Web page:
[In this extensive interview conducted at GDC China, Bill Roper, former developer of Hellgate: London, sifts through the aftermath of that doomed project and reflects on mistakes made, community reaction, and how decisions get made in games.]
Hellgate: London was one of the most anticipated and then, soon after its release, one of the most reviled games of the past decade. At the time Flagship Studios was founded, it seemed that nothing could go wrong.
Many of the biggest names in the computer game industry, primarly Blizzard veterans who had cut their teeth on the Diablo series, had set forth to redefine multiplayer RPGs.
But things spiraled out of control. The game and studio bloated, with focus lost. Incomprehensible business models, broken gameplay, and tremendously negative community reaction followed. The studio suffered major layoffs, and by 2009, the game had discontinued service.
In this extensive Gamasutra interview, the first of a two-part talk with veteran and ex-Flagship CEO Bill Roper, he reflects on the decision-making that went into the title and how things went so badly wrong.
He also reflects on some of that community reaction and how it is still, to an extent, beyond what he expected or can even now quite comprehend.
So, what are you up to these days? Are you talking about what you're up to?
Bill Roper: Sure. I'm up to everything and nothing, I guess. I've been talking with a lot of different companies. I've been doing different game designs and talking with everything from publishers to investors.
So, really, the last couple of months since I left Cryptic, I have been seeing what the opportunities are that exist. Always a difficult time at the end of the year, anyway -- everybody gets the holidays in their heads. It's also that, right now, VC money is geared predominantly towards the casual games space.
So I've got some bigger PC console-type title pitches that I've just been kind of sitting on... Because when I started showing those around to friends in the industry and people I know in the business side, they were all like, "Wow, that's a really awesome idea. I would totally play that game. You'll never get funding right now."
Because it's not out there. You know, even for something in the $6 to $8 million range, which doesn't sound like a lot in the scope of what you can spend in the development, it's just really tight right now. There's a lot of money out in the MMO space still waiting for games to launch, right? So, they're very hesitant. There is definitely money for like things on the Xbox Live side. There's money that's out there for starting a company in the casual space, that kind of thing.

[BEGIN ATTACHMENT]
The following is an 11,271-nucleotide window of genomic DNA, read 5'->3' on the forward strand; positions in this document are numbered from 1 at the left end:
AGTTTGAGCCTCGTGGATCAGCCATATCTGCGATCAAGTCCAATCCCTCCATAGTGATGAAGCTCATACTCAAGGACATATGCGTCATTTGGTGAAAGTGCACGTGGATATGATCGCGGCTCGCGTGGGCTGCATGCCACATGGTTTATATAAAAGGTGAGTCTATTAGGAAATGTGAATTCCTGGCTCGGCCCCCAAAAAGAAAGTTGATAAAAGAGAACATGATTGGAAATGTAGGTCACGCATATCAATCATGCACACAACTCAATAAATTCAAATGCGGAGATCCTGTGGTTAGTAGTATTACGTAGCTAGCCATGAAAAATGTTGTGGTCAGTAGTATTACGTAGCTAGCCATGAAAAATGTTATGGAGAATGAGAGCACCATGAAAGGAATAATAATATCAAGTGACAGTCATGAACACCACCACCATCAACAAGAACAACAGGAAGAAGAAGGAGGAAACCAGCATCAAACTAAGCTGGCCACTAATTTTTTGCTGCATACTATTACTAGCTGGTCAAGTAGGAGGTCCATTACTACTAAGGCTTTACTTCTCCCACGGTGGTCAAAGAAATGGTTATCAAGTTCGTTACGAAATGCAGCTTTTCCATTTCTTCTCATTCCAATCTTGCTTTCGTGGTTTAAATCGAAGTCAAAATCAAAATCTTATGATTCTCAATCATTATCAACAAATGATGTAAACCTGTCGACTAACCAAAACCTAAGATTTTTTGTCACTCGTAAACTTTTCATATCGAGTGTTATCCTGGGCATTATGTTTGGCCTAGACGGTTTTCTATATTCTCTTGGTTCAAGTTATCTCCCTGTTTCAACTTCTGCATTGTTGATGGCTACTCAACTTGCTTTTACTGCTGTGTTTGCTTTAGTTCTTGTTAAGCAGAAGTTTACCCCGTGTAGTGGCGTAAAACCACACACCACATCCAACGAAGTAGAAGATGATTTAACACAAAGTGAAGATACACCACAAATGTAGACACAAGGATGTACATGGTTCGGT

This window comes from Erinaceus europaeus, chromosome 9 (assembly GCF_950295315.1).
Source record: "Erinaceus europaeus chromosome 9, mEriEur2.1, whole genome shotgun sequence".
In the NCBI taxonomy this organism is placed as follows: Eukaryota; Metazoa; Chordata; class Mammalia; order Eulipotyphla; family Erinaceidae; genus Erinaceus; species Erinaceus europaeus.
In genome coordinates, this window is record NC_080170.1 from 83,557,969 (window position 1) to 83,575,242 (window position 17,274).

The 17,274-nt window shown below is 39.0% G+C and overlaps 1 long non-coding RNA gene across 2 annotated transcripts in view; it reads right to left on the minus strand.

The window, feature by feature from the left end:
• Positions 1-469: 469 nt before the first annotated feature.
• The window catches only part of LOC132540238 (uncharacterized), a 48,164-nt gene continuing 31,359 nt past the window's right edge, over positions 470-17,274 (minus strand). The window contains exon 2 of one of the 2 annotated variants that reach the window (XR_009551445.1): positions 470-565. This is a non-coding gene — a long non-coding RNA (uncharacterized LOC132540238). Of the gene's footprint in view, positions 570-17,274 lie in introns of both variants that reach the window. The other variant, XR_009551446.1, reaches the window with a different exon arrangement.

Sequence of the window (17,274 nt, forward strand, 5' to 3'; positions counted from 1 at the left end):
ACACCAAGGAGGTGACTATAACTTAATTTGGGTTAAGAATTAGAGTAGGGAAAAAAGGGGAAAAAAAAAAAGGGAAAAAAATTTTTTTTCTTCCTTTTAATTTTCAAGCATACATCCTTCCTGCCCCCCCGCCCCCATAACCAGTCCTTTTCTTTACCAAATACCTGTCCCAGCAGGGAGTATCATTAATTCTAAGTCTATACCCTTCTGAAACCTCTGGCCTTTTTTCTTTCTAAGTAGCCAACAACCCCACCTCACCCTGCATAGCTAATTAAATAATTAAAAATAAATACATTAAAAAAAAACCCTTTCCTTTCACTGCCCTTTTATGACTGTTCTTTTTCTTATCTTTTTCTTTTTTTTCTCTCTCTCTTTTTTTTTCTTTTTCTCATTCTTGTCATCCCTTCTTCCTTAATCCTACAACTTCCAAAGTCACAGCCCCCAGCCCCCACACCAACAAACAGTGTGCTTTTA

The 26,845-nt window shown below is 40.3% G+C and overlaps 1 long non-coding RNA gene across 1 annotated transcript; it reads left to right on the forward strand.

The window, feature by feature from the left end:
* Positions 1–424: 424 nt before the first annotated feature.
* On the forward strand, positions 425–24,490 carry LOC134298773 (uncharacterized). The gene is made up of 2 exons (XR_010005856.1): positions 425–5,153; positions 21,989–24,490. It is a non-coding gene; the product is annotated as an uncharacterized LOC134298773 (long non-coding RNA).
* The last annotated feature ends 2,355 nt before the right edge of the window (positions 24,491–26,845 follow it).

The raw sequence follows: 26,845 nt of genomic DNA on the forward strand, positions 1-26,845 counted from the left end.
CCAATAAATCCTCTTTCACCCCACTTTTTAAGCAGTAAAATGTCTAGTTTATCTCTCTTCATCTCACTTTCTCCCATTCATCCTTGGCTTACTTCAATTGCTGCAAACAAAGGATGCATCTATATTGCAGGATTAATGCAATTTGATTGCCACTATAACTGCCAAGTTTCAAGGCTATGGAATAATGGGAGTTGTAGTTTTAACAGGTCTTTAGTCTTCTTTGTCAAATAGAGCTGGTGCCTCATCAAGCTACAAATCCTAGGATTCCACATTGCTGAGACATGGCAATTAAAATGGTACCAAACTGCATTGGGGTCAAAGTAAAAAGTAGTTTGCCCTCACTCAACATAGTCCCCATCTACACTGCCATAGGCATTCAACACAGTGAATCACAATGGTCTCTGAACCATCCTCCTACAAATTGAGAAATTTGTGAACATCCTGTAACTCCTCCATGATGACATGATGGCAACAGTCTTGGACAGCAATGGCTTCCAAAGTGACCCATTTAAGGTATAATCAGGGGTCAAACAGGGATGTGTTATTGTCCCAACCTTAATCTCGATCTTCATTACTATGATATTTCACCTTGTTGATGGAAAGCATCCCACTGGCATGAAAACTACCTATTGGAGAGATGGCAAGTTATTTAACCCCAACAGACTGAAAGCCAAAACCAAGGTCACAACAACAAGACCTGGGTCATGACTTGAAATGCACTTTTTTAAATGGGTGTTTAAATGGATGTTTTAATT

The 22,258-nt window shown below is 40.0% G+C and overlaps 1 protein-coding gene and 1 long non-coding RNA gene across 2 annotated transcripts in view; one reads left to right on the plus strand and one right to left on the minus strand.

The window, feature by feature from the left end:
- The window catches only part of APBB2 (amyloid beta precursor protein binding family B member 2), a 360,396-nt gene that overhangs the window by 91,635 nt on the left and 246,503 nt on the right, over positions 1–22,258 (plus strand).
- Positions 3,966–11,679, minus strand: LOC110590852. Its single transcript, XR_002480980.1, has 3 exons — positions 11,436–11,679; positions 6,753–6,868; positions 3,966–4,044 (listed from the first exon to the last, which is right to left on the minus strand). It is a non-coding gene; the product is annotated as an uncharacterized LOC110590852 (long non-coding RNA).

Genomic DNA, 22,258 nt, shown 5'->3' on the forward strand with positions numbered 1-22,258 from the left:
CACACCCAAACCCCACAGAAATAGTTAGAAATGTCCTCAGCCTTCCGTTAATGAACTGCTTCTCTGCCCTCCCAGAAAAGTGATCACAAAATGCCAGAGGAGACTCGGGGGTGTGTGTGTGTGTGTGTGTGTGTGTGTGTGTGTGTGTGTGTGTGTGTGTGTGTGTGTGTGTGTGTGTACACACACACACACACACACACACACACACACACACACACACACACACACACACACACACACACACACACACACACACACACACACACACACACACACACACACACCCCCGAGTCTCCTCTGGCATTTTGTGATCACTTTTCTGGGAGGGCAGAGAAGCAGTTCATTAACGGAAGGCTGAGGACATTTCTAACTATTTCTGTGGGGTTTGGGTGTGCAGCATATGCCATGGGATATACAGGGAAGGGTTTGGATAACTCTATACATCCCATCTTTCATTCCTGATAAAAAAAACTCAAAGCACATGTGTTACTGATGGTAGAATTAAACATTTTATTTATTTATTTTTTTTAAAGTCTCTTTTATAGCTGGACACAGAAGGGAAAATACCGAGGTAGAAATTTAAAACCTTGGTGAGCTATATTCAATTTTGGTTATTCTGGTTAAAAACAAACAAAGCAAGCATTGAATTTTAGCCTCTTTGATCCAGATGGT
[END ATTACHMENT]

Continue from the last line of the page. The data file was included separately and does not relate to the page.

I guess the biggest thing that I'm doing maybe is not limiting myself. When I started at Cryptic, I really wanted to stay in the Bay Area. I wanted to stay near San Francisco. I had a house. I had personal reasons I wanted to be there. Now, anything that's that a very specific tie is gone. So, I think the deal I made myself is I'm going to go where just the best opportunity is. If that's starting my own company and that's in the Bay Area, that's great. If it's going to Los Angeles or Seattle or China...
I mean, I want to go where there's an exciting opportunity to do something. And whether that is my own thing and whether that is working at a company, you know, starting something for them or working in an established organization, I think it's really going to be about what games get done and what the idea is there on how it's going to get done, the business model and all that kind of stuff.
If you were to start a company, do you think that you would go the Flagship route again of a big studio? Or do you think that's less of a feasible model these days?
BR: It can be a feasible model. I think there's a lot less support for it on the financial side right now. It's just harder to start a studio at that size.
Flagship actually got a lot bigger than we ever intended it to. In our heads, we wanted to have 25 people. Like, that was how big we wanted our company to be. We had to grow to a larger size within Flagship to support everything we tried to do with that game.
The biggest failure with Hellgate is we just tried to do too much. We were a single-player game, or you could go online and play for free, and there was also this hybrid subscription model that you could get into, and the game was coming out on the new Windows platform.
And we were part of the Games for Windows program, we shipped in 17 languages, we had a very high-end graphics engine that we had built but at the same time we did low-poly versions of the game. I mean, the list just went on and on and on.